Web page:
Now that sanctions are being lifted in Iran and they finally have funds, one of the very first things that they have decided to spend it on is a bounty for the murder of a foreign citizen whose only crime was to write a book (shudders, oh the horror). The UKs Independent reports …
Forty state-run Iranian media outlets have jointly offered a new $600,000 bounty for the death of British Indian author Salman Rushdie, according to the state-run Fars News Agency.
Fars News Agency, which is closely affiliated with the Islamic Revolutionary Guards Corps (IRGC), was among the largest contributors, donating one billion Rials – nearly $30,000.
The announcement coincides with the anniversary of the fatwa issued the Ayatollah Ruhollah Khomeini, the founder of the Islamic Republic, the agency said.
Way to go Iran, what better way to establish your readiness to once again enter the world stage than by offering a bounty for the murder of a writer, it tells us a great deal.
It might perhaps be worth pointing out that one of the major themes of the Satanic Verses is the danger posed by belief systems that are absolute in their thinking and exclude anything and everything else, but nobody in Iran would actually know that since it is forbidden book and they can’t read it, and that is tragic because if anybody needed to read more than just one book then it is perhaps them.
OK, so what exactly is so offensive about the novel ?
The title “Satanic Verses” refers to a story recorded about Mohammed reciting some verses that were later withdrawn because he had been supposedly tricked by Satan into thinking them to be a revelation from Allah. You can read all about this here and if deeply curious, then jump from there into the original Islamic sources for it all. It is generally deemed to be mythology because the roots for it all, the chains of narrators, are weak. It appears within the Novel as a sub-plot.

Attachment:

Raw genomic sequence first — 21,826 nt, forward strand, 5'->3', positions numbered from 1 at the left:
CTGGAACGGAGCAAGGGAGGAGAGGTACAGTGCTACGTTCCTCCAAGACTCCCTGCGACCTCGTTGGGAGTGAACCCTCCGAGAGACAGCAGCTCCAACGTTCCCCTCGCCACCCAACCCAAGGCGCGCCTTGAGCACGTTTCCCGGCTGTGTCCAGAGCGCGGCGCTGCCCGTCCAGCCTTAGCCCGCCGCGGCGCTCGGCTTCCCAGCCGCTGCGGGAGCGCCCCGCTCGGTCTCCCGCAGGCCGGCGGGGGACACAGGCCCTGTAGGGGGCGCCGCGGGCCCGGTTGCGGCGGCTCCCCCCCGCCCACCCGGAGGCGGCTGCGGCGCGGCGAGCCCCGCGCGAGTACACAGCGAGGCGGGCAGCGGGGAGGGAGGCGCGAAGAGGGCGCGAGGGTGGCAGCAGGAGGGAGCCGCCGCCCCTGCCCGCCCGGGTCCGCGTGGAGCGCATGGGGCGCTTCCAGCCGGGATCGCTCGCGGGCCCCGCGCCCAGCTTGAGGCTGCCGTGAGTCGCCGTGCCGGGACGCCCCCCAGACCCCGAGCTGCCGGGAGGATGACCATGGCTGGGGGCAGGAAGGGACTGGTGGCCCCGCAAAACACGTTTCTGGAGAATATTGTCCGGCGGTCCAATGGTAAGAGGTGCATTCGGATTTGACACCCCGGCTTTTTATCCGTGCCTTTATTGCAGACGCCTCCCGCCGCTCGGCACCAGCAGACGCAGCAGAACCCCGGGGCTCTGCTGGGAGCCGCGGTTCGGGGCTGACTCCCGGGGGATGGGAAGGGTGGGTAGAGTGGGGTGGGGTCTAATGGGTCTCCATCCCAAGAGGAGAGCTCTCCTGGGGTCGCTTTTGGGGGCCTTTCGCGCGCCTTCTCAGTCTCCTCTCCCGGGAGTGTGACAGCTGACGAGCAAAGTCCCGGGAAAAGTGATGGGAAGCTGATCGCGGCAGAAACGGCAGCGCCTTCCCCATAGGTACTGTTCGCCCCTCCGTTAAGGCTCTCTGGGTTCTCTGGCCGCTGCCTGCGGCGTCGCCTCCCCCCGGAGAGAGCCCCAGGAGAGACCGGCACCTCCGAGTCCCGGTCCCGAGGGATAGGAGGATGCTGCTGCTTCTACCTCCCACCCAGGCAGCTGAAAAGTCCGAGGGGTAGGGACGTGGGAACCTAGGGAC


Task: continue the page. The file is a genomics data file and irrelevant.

However, the real reason for all the fuss is very much down to a huge misunderstanding. When attention was drawn to the novel, many Muslims understood it to be a claim that verses within the Quran were the work of Satan, and that is simply not a factual claim. Once the spotlight was thrown upon it then some deeply religious people who are permanently ready to be offended started to find other almost random reasons to be offended by it all. Many, if not most of those that declared that they were offended never actually read the book at all … ever, and simply joined the crowd rushing out of the village at night with pitchforks in hand to slay a beast that did not actually exist.
Nobody would have known or cared if the novel itself had not been extensively popularised by one of the greatest book promoters ever – the Ayatollah Khomeini. Silence would have resulted in a print run of (I’m guessing) about 30,000, but with all the fuss generated, it went on to sell millions of copies and earned Mr Rushdie $2 million in the first year alone.
And no doubt we will now see a bump in sales once again now that Iran is back on the world stage and once again promoting it, and so perhaps Mr Rushdie will be writing them a thank you note for making him so wealthy.
They might be striving to censor and silence dissent, but the complete opposite is the net effect of it all.
Finally, one last key point, The Satanic Verses itself is fiction, so perhaps in that regard it is very similar to the Quran.